SHE’S best known for playing a spoilt princess on TV, but can Blake Lively silence rumours and enjoy success?
Blake Lively loves The Wizard of Oz. Adores it, in fact.
“I love the magic, the fantasy, the happiness and sparkle [in the film]. That’s what I hoped my life would be like.”
At times, it must feel as though Lively simply clicked her designer heels three times and arrived in her very own technicolour world of money, fame and fortune.
From the hit teen franchise The Sisterhood of the Travelling Pants to her role on the cult TV show Gossip Girl, the 23-year-old has been caught up in her own tornado of success, resulting now in critically acclaimed films and a blossoming fashion icon status.
Even her new project was a fantastical experience. Lively plays love interest Carol Ferris (who later becomes super-villain Star Sapphire) in the comic-book action flick Green Lantern, starring Ryan Reynolds.
“As a kid, I’d walk out of superhero movies doing karate chops and pretending to fly,” says Lively. “So the idea of being in one was thrilling.”
While she has a life many of us dream about, the actor also has her share of nightmares. In late May, nude photos of someone resembling Lively were leaked online, putting her good-girl image in jeopardy. Lively called the pictures “100 per cent fake” and threatened to sue anyone who says differently.
Despite the scandal, she comes across as focused and unassuming. She doesn’t seem the type to get her kit off to maximise her fame and insists she has no desire to spend her nights falling in or out of nightclubs.
“If that’s what people want to do, great, but it’s not for me,” she says. “I do go out occasionally, but I work really hard and I don’t want anything to screw that up.”
To spend time with Lively and not like her would be a challenge. Sitting in a sparse studio furnished with a modern lounge suite and a catering table packed with food, Lively is willowy, statuesque, and younger than she appears onscreen. She’s open and gregarious and, unlike most actors these days, she doesn’t have an army of BlackBerry-punching chaperones sitting in on the interview, quick to jump in if the questions veer too near the personal.
Aside from the bigger and better film roles that just keep coming, Lively has also become something of a fashion darling. She peppers her conversation with references to “Karl” and “Anna” – that’s Karl Lagerfeld and Anna Wintour to the rest of us.
Last year, Wintour took her to the Paris shows (“My idea of Oz,” admits Lively), flaunting her to the fashion elite, and Lagerfeld fawned over her, thrusting a Chanel handbag from a store’s shelf into her hand when she mentioned she loved it. He later named her the brand’s newest ambassador and she’s since become the face of Chanel’s Mademoiselle handbag.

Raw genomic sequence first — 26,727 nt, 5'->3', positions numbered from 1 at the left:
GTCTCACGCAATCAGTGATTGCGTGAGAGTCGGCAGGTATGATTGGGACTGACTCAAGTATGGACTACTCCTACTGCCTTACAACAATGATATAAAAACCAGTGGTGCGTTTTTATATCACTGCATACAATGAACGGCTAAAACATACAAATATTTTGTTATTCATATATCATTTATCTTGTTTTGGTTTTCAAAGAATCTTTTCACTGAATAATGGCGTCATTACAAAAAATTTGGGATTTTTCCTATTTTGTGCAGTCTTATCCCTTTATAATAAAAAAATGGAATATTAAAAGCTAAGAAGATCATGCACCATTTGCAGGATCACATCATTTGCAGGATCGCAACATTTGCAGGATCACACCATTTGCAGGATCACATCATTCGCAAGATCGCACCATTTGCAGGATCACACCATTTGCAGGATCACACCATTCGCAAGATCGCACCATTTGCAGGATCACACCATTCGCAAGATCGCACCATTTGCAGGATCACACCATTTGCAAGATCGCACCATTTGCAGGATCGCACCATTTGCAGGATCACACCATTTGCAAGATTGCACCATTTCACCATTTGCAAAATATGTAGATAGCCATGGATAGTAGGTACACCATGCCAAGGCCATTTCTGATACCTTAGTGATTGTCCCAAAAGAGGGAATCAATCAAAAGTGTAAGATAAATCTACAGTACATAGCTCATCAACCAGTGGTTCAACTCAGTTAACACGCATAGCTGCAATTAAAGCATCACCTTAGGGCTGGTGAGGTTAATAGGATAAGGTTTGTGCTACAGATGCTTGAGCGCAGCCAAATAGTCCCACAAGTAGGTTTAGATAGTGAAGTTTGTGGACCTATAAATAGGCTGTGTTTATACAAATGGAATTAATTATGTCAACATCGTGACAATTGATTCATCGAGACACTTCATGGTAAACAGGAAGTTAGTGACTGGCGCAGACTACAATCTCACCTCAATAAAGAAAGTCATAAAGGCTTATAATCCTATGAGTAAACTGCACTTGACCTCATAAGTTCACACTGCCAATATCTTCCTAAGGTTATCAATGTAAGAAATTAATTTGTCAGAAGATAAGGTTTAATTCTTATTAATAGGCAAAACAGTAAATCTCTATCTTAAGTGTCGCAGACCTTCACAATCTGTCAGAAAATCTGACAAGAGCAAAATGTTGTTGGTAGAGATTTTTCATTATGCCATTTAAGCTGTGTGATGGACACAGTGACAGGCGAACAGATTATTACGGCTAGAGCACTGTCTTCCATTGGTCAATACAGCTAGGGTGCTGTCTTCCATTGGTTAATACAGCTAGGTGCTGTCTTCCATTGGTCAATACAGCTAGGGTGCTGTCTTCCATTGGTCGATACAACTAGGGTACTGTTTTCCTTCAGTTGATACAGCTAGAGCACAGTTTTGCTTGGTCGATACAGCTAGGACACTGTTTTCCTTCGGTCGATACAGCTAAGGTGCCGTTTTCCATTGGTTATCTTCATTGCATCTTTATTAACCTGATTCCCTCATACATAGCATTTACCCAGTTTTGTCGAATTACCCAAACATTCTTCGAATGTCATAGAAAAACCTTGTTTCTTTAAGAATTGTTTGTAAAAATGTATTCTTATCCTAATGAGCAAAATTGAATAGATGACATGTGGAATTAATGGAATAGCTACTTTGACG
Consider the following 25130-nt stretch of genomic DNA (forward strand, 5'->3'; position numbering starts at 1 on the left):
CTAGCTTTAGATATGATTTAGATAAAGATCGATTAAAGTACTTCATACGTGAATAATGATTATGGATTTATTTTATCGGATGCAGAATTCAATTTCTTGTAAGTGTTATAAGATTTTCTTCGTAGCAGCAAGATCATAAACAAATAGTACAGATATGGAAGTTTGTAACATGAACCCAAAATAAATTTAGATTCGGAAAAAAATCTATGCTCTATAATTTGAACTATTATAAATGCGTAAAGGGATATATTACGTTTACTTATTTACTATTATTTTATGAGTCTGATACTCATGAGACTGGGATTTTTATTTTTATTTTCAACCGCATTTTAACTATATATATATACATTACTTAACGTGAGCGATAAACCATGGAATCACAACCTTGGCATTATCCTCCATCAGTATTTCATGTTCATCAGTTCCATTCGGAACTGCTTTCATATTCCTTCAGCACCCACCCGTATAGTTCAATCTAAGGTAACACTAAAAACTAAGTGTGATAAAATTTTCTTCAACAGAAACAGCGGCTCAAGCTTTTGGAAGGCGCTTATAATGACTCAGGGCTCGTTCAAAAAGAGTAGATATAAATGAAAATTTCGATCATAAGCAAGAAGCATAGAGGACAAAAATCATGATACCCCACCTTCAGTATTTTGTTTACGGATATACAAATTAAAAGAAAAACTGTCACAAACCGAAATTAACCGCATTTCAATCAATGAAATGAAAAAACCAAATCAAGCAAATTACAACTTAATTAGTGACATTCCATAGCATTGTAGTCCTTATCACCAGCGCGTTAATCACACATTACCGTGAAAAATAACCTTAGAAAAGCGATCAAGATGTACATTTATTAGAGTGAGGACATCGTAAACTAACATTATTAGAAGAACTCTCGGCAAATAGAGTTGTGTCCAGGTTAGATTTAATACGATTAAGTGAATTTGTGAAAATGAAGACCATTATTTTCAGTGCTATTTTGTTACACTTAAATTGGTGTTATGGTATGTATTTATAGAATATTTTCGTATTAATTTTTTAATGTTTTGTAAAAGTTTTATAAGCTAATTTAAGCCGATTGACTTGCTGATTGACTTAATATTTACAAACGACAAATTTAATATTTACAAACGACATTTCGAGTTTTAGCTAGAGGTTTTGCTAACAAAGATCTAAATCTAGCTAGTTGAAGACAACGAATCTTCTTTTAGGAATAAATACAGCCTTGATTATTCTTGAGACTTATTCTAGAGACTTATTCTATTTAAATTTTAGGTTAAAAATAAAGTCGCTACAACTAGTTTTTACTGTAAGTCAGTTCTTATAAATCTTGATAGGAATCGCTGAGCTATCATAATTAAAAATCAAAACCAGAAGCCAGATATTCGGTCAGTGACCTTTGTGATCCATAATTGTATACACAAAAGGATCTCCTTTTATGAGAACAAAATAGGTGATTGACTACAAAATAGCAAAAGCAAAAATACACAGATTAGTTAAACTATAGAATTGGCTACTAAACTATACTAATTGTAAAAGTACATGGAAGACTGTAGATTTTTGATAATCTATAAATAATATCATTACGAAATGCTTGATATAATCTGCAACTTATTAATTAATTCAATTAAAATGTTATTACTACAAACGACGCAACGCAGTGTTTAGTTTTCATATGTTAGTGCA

These days, Lagerfeld sends her hand-written notes from his home in Paris, while Wintour dispenses fashion advice.
“She’ll say, ‘Wear this,’ and next thing you know, it’s all over the runways,” says Lively of the formidable US Vogue editor.
Aptly, when we first meet, New York Fashion Week is in full swing, and Lively has spent the better part of the day shooting a campaign she can’t – or won’t – divulge.
“I could tell you, but I’d have to kill you,” she says, deadpan.
By the time we talk, it’s early evening and the star has retreated into all-black civilian attire (if you can call Chanel boots and a Tory Burch cardigan civilian).
Fashion was always big at home, and her mother and two sisters have all worked as models. “It’s a world that inspires and excites me,” she says. “Some people don’t love clothes – they hire stylists and leave it to them. I’ve never hired one and I don’t plan to.”
Ask her if she thinks her rise as fashion’s latest ‘It’ girl has overshadowed her day job, and she shakes her head.
“I have a pretty good understanding of what I’ve been able to put out there so far. I’m on a show 10 months of the year that’s in people’s homes once a week, and the show is defined by its fashion, so that’s what people know me most for already,” she says.
Drawing some impressive comparisons – Gossip Girl’s stylist Eric Daman declared, “She’s a teen icon of high fashion and we haven’t really seen something like it, she’s the Jackie O of her time” – Lively has appeared on the cover of US Vogue three times, and rumours have been flying around the internet that she’ll play Carrie Bradshaw in a Sex and the City prequel. It would seem an inspired choice, but unfortunately, according to the lady herself, it’s “not true”.